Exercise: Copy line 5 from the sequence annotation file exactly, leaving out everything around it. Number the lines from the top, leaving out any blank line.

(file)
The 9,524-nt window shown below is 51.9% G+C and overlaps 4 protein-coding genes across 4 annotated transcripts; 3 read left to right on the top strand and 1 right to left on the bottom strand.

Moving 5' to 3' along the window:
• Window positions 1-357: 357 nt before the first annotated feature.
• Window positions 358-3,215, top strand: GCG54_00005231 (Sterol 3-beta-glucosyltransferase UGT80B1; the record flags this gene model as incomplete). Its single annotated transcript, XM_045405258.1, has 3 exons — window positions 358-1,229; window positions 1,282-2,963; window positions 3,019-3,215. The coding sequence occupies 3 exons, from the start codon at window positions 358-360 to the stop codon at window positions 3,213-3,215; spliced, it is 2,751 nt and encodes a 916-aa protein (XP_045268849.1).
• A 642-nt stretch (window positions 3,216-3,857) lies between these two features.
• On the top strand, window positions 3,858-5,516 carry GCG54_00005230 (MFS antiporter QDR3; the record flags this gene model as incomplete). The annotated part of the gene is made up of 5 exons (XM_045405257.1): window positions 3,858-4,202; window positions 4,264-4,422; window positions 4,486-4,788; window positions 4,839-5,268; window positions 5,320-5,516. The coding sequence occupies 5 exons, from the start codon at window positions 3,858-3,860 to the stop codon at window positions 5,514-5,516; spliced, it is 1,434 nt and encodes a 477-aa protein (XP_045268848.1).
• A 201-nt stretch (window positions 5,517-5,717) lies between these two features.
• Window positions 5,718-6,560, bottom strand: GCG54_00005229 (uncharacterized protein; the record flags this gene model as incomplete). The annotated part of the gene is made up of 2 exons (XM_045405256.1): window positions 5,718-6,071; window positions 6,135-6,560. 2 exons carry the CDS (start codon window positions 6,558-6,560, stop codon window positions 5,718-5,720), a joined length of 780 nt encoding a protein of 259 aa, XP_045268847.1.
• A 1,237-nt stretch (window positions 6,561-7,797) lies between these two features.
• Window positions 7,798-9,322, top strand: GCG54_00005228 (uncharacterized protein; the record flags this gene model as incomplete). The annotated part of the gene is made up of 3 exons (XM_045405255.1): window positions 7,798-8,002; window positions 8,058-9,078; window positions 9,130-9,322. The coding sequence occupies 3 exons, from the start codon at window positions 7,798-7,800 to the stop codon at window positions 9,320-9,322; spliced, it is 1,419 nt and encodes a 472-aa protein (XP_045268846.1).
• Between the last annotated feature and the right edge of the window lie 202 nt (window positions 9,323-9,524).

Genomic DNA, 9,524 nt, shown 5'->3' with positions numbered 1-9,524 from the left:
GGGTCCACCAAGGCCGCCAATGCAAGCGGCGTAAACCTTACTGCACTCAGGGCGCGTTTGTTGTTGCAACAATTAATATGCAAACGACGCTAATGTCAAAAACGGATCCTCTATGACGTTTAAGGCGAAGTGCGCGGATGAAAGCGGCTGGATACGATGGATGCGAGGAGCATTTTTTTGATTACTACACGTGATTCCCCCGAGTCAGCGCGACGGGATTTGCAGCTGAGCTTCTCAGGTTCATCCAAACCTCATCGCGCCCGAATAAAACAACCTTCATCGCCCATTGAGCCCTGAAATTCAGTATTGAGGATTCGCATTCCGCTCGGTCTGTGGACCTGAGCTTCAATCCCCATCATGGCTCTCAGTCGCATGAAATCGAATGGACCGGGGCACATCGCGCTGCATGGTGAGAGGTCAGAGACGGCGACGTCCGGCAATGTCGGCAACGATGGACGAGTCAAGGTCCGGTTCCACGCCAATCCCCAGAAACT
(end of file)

• A 642-nt stretch (window positions 3,216-3,857) lies between these two features.